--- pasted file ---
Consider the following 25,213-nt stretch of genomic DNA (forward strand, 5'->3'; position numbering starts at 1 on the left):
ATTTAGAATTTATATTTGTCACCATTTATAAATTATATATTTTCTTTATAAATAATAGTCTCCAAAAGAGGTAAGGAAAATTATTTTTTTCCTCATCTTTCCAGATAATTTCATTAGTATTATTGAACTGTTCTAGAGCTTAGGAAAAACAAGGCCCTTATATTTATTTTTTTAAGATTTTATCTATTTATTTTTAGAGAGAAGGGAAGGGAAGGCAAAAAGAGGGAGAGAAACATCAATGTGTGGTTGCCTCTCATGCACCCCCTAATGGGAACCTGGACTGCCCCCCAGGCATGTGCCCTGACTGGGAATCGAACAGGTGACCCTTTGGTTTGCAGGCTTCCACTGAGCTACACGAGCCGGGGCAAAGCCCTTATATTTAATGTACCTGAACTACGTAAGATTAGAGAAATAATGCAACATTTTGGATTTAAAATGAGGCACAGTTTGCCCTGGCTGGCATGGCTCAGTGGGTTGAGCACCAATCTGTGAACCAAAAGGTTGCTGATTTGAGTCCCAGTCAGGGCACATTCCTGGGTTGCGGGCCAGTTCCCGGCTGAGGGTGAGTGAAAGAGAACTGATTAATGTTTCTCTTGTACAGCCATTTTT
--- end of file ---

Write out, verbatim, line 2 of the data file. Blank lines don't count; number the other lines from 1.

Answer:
ATTTAGAATTTATATTTGTCACCATTTATAAATTATATATTTTCTTTATAAATAATAGTCTCCAAAAGAGGTAAGGAAAATTATTTTTTTCCTCATCTTTCCAGATAATTTCATTAGTATTATTGAACTGTTCTAGAGCTTAGGAAAAACAAGGCCCTTATATTTATTTTTTTAAGATTTTATCTATTTATTTTTAGAGAGAAGGGAAGGGAAGGCAAAAAGAGGGAGAGAAACATCAATGTGTGGTTGCCTCTCATGCACCCCCTAATGGGAACCTGGACTGCCCCCCAGGCATGTGCCCTGACTGGGAATCGAACAGGTGACCCTTTGGTTTGCAGGCTTCCACTGAGCTACACGAGCCGGGGCAAAGCCCTTATATTTAATGTACCTGAACTACGTAAGATTAGAGAAATAATGCAACATTTTGGATTTAAAATGAGGCACAGTTTGCCCTGGCTGGCATGGCTCAGTGGGTTGAGCACCAATCTGTGAACCAAAAGGTTGCTGATTTGAGTCCCAGTCAGGGCACATTCCTGGGTTGCGGGCCAGTTCCCGGCTGAGGGTGAGTGAAAGAGAACTGATTAATGTTTCTCTTGTACAGCCATTTTT